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- Assistant Secretary-General for Humanitarian Affairs and Deputy Emergency Relief Coordinator, Ursula Mueller, Statement to the media at the Conference on the Humanitarian Situation in Eastern Ukraine and the Way Forward, 28 February 2018
- WHO calls on partners to respond to the health and humanitarian needs of Ukrainians
- Four years of conflict in Ukraine leave 4.4 million people in dire humanitarian situation [EN/UK]
- UNESCO and EUAM cooperate to train law enforcement officers in Ukraine on freedom of expression and safety of journalists
- Ukraine: Humanitarian Snapshot (as of 27 February 2018) [EN/RU/UK]
“Access to quality care and medications is limited. Women, children, adolescents – representing over 60% of the affected people – and the elderly are disproportionately affected by a severe reduction in health services, care and support.”
Displacement, aid delivery issues, and different strategies are all feeding a raging epidemic
Every month or so, health project manager Yulia sets off on an arduous 24-hour, 100-kilometre journey across eastern Ukraine’s “contact line” from Severodonetsk to the rebel-held city of Luhansk. It is the front line not only of a conflict that has claimed more than 10,000 lives since early 2014 but also of one of Europe’s worst HIV epidemics.
Highlights for 2017
UNICEF provided psychosocial support (PSS) to 105,051 boys and girls living in conflict-affected areas of Donetsk and Luhansk regions including 89,569 in government controlled areas (GCAs) and 15,482 in nongovernment-controlled areas (NGCAs)
Throughout 2017, UNICEF ensured access to safe drinking water to over 1.45 million people in eastern Ukraine.
Four years into the violent conflict in eastern Ukraine, 500,000 children remain in need of immediate humanitarian assistance.1 Daily breaches of the ceasefire agreement have left more than 200,000 children and their families at risk of regular physical violence.2 Since the beginning of the conflict, more than 700 educational facilities and 130 medical points have sustained damage due to shelling.3 Ceasefire violations also frequently damage and disrupt critical water, sanitation, electrical and heating infrastructure, challenging access to safe drinking water for 3.4 million people in …
Ukraine has among the highest HIV rates in Europe, with an estimated 220,000 infected in a country of about 45 million
By Adela Suliman
LONDON, Jan 15 (Thomson Reuters Foundation) - Fighting in Ukraine that erupted in 2014 escalated the spread of HIV throughout the country as millions of infected people were uprooted by violence, a study published on Monday found.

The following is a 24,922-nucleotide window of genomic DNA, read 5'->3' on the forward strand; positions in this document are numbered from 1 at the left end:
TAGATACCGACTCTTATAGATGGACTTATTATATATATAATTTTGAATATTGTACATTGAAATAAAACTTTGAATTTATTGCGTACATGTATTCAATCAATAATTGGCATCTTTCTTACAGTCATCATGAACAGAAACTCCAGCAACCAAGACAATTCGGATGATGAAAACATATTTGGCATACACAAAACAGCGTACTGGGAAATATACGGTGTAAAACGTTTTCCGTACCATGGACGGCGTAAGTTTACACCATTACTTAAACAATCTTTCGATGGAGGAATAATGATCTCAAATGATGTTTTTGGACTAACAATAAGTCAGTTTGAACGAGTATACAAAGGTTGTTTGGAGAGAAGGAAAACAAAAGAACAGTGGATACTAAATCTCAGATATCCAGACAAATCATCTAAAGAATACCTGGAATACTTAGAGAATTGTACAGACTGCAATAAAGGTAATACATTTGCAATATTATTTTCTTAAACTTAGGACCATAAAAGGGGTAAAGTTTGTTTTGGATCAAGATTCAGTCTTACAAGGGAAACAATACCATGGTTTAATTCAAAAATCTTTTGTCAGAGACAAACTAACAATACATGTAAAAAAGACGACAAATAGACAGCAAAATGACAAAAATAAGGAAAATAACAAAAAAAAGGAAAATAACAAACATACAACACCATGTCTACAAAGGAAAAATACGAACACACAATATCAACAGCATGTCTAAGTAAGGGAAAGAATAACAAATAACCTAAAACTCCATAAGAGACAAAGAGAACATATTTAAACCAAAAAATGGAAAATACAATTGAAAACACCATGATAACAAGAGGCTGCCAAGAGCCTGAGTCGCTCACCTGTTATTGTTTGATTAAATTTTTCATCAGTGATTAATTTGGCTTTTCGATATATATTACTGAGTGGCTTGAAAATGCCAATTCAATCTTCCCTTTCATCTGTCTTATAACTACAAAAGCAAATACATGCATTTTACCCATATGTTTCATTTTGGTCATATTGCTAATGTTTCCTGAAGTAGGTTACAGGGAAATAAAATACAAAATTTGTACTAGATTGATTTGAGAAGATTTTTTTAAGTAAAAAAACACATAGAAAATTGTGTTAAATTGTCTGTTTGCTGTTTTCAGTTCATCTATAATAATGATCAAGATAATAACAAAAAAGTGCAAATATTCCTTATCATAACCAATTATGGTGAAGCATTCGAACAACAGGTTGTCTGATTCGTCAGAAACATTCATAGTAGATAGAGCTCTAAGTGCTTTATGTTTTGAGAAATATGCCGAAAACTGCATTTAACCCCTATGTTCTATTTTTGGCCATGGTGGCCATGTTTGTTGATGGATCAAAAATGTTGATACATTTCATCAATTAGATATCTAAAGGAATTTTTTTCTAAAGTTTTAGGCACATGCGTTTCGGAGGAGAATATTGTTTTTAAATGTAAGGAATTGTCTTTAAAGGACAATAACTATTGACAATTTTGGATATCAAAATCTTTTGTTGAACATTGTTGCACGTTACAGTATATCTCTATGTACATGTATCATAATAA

The conflict in eastern Ukraine has increased the spread of HIV throughout the country as people have been uprooted by the violence, a new study finds.
Areas such as Donetsk and Luhansk, two large cities in the east deeply affected by the violence that erupted in 2014, were the main exporters of the HIV virus to other parts of the country such as Kyiv and Odesa, the report published on January 15 in the U.S. journal PNAS found.
Ukraine has among the highest HIV rates in Europe, with an estimated 220,000 infected in a country of about 45 million.
• UNICEF has established 11 parenting rooms in health facilities of Donetsk and Luhansk oblasts along the contact line. More than 7,000 children and their parents have benefited from these services.
• During the reporting period, UNICEF provided psychosocial support to over 13,700 children on both sides of the contact line in Donetsk and Luhansk regions.
World Humanitarian Data and Trends presents global and country-level data-and-trend analysis about humanitarian crises and assistance. Its purpose is to consolidate this information and present it in an accessible way, providing policymakers, researchers and humanitarian practitioners with an evidence base to support humanitarian policy decisions and provide context for operational decisions.
The information presented covers two main areas: humanitarian needs and assistance in 2016, and humanitarian trends, challenges and opportunities.
Médecins Sans Frontières (MSF) has begun treatment for hepatitis C with people who are co-infected with hepatitis C and HIV in Mykolaiv region, in southern Ukraine, where prevalence of HIV is two times higher than the average across the country.
People living with HIV are extremely vulnerable to contracting the hepatitis C virus, which is the fifth leading cause of death of people living with HIV in Europe.